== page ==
- #1

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L2: r(t) = (3 + 4t)i + (4 - 8t)j

I know that they are perfendicular but how do I go about finding the point of intersection?

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- Thread starter lwelch70
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- #1

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L2: r(t) = (3 + 4t)i + (4 - 8t)j

I know that they are perfendicular but how do I go about finding the point of intersection?

- #2

Mark44

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- #3

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I'm sorry but could you walk me through this step?

- #4

Mark44

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L2: r

While we're at it let's give different names to the two functions so we can tell them apart.

For each value of s, r

Similarly, for each value of t, r

At any point of intersection the coordinates of the point on L1 have to be equal to the coordinates of the point on L2.

- #5

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L2: r_{2}(s) = (3 + 4s)i + (4 - 8s)j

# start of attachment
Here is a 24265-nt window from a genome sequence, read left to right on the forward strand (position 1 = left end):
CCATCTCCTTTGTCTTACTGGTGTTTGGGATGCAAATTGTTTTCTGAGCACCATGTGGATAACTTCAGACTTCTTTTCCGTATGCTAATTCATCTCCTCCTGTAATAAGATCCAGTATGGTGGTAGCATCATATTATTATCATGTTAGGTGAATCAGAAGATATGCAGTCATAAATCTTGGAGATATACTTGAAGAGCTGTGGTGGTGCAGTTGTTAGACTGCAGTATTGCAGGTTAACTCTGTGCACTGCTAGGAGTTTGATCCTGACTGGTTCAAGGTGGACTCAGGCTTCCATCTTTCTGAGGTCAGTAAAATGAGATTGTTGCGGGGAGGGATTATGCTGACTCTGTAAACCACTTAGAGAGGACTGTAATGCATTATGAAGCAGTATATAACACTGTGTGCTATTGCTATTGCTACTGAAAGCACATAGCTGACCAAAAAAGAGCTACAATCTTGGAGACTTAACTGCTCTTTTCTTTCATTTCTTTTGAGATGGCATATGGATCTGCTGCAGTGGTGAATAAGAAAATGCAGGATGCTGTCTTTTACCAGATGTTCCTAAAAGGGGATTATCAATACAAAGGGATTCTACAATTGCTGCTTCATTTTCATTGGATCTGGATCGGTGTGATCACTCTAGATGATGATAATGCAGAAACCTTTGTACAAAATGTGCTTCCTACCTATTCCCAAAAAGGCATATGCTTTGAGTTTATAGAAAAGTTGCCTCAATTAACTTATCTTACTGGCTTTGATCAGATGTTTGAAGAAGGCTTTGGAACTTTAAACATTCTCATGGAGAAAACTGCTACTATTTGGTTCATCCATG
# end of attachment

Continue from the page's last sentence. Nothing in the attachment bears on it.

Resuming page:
While we're at it let's give different names to the two functions so we can tell them apart.

For each value of s, r_{2}(s) gives you a different vector. This vector extends from the origin to a point in the plane. What are the coordinates of that point?

Similarly, for each value of t, r_{1}(t) likewise gives you a different vector. This vector extends from the origin to a point in the plane. What are the coordinates of that point?

At any point of intersection the coordinates of the point on L1 have to be equal to the coordinates of the point on L2.

So I've been trying to set the i value of L1 to theat of L2 and likewise for the j value. I can't seem to get the answers though. I solve for the variable (in L1's case "T", correct?).

- #6

Mark44

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What did you get?

- #7

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t=-4 for i and t=-1/9 for j

- #8

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Anyone else have any help???

- #9

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Show your work for solving for t and s and we can see where you went astray.

- #10

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Show your work for solving for t and s and we can see where you went astray.

-5+2t=3+4t

solved for t to equal -4

5+t=4-8t

solved for t to equal -1/9

I'm not really sure if I went about that right but I'm stuck.

- #11

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- #12

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I set the second set with an "s"

-5+2t = 3+4s

solved for s = -2+(1/2)t

Do I then plug that in for the s in the original to solve?

- #13

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Once you get s and t figured out you can plug them in their equations to check they are at the same point. I assume you can take it from here.

- #14

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- #15

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